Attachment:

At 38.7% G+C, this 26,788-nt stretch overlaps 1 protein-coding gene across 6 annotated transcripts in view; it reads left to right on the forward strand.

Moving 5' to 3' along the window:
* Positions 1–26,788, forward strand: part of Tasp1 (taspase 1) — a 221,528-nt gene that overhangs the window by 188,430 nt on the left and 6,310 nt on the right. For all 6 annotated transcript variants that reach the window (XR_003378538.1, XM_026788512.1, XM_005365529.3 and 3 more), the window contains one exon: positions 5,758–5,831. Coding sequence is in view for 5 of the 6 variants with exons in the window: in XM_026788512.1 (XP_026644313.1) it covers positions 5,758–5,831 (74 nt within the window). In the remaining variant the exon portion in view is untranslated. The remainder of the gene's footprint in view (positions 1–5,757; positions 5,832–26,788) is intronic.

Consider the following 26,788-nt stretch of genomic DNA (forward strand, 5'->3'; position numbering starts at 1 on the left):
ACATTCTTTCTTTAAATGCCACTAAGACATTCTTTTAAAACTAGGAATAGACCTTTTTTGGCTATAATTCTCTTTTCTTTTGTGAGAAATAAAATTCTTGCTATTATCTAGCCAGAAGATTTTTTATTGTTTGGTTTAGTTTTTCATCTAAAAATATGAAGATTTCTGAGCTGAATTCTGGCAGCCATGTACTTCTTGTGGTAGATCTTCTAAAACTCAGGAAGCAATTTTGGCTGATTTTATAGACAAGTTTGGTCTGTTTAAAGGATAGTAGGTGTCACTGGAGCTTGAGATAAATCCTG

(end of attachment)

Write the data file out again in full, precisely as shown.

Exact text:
At 38.7% G+C, this 26,788-nt stretch overlaps 1 protein-coding gene across 6 annotated transcripts in view; it reads left to right on the forward strand.

Moving 5' to 3' along the window:
* Positions 1–26,788, forward strand: part of Tasp1 (taspase 1) — a 221,528-nt gene that overhangs the window by 188,430 nt on the left and 6,310 nt on the right. For all 6 annotated transcript variants that reach the window (XR_003378538.1, XM_026788512.1, XM_005365529.3 and 3 more), the window contains one exon: positions 5,758–5,831. Coding sequence is in view for 5 of the 6 variants with exons in the window: in XM_026788512.1 (XP_026644313.1) it covers positions 5,758–5,831 (74 nt within the window). In the remaining variant the exon portion in view is untranslated. The remainder of the gene's footprint in view (positions 1–5,757; positions 5,832–26,788) is intronic.

Consider the following 26,788-nt stretch of genomic DNA (forward strand, 5'->3'; position numbering starts at 1 on the left):
ACATTCTTTCTTTAAATGCCACTAAGACATTCTTTTAAAACTAGGAATAGACCTTTTTTGGCTATAATTCTCTTTTCTTTTGTGAGAAATAAAATTCTTGCTATTATCTAGCCAGAAGATTTTTTATTGTTTGGTTTAGTTTTTCATCTAAAAATATGAAGATTTCTGAGCTGAATTCTGGCAGCCATGTACTTCTTGTGGTAGATCTTCTAAAACTCAGGAAGCAATTTTGGCTGATTTTATAGACAAGTTTGGTCTGTTTAAAGGATAGTAGGTGTCACTGGAGCTTGAGATAAATCCTG